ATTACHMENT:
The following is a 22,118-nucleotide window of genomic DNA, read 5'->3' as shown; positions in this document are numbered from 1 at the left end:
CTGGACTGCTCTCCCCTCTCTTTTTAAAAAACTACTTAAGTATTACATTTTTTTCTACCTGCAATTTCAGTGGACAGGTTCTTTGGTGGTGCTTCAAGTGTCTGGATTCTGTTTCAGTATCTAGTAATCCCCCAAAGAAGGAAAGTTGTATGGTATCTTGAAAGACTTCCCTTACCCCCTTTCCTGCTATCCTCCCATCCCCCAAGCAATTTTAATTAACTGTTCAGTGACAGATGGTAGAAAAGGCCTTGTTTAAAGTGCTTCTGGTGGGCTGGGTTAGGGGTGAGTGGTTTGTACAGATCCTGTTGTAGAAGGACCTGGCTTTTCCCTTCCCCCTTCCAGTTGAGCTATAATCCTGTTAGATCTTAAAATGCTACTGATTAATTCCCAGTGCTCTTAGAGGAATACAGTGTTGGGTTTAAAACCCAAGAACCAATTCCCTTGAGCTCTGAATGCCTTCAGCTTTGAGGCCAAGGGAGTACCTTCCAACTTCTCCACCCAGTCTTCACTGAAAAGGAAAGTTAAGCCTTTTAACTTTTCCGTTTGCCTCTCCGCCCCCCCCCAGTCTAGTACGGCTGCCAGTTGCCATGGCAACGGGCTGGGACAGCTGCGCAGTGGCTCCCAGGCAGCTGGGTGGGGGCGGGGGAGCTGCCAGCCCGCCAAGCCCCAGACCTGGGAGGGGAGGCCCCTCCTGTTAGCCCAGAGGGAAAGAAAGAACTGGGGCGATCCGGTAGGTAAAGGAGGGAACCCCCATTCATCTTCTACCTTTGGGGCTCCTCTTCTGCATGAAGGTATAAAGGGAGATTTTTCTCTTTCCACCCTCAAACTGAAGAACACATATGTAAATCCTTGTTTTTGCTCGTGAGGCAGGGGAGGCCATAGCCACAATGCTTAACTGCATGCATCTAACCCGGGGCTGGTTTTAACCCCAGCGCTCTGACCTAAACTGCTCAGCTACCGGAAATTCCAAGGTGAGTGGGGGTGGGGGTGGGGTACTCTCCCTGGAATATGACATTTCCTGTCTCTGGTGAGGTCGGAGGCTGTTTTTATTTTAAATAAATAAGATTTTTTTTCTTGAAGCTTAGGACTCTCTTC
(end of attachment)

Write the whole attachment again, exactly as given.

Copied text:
The following is a 22,118-nucleotide window of genomic DNA, read 5'->3' as shown; positions in this document are numbered from 1 at the left end:
CTGGACTGCTCTCCCCTCTCTTTTTAAAAAACTACTTAAGTATTACATTTTTTTCTACCTGCAATTTCAGTGGACAGGTTCTTTGGTGGTGCTTCAAGTGTCTGGATTCTGTTTCAGTATCTAGTAATCCCCCAAAGAAGGAAAGTTGTATGGTATCTTGAAAGACTTCCCTTACCCCCTTTCCTGCTATCCTCCCATCCCCCAAGCAATTTTAATTAACTGTTCAGTGACAGATGGTAGAAAAGGCCTTGTTTAAAGTGCTTCTGGTGGGCTGGGTTAGGGGTGAGTGGTTTGTACAGATCCTGTTGTAGAAGGACCTGGCTTTTCCCTTCCCCCTTCCAGTTGAGCTATAATCCTGTTAGATCTTAAAATGCTACTGATTAATTCCCAGTGCTCTTAGAGGAATACAGTGTTGGGTTTAAAACCCAAGAACCAATTCCCTTGAGCTCTGAATGCCTTCAGCTTTGAGGCCAAGGGAGTACCTTCCAACTTCTCCACCCAGTCTTCACTGAAAAGGAAAGTTAAGCCTTTTAACTTTTCCGTTTGCCTCTCCGCCCCCCCCCAGTCTAGTACGGCTGCCAGTTGCCATGGCAACGGGCTGGGACAGCTGCGCAGTGGCTCCCAGGCAGCTGGGTGGGGGCGGGGGAGCTGCCAGCCCGCCAAGCCCCAGACCTGGGAGGGGAGGCCCCTCCTGTTAGCCCAGAGGGAAAGAAAGAACTGGGGCGATCCGGTAGGTAAAGGAGGGAACCCCCATTCATCTTCTACCTTTGGGGCTCCTCTTCTGCATGAAGGTATAAAGGGAGATTTTTCTCTTTCCACCCTCAAACTGAAGAACACATATGTAAATCCTTGTTTTTGCTCGTGAGGCAGGGGAGGCCATAGCCACAATGCTTAACTGCATGCATCTAACCCGGGGCTGGTTTTAACCCCAGCGCTCTGACCTAAACTGCTCAGCTACCGGAAATTCCAAGGTGAGTGGGGGTGGGGGTGGGGTACTCTCCCTGGAATATGACATTTCCTGTCTCTGGTGAGGTCGGAGGCTGTTTTTATTTTAAATAAATAAGATTTTTTTTCTTGAAGCTTAGGACTCTCTTC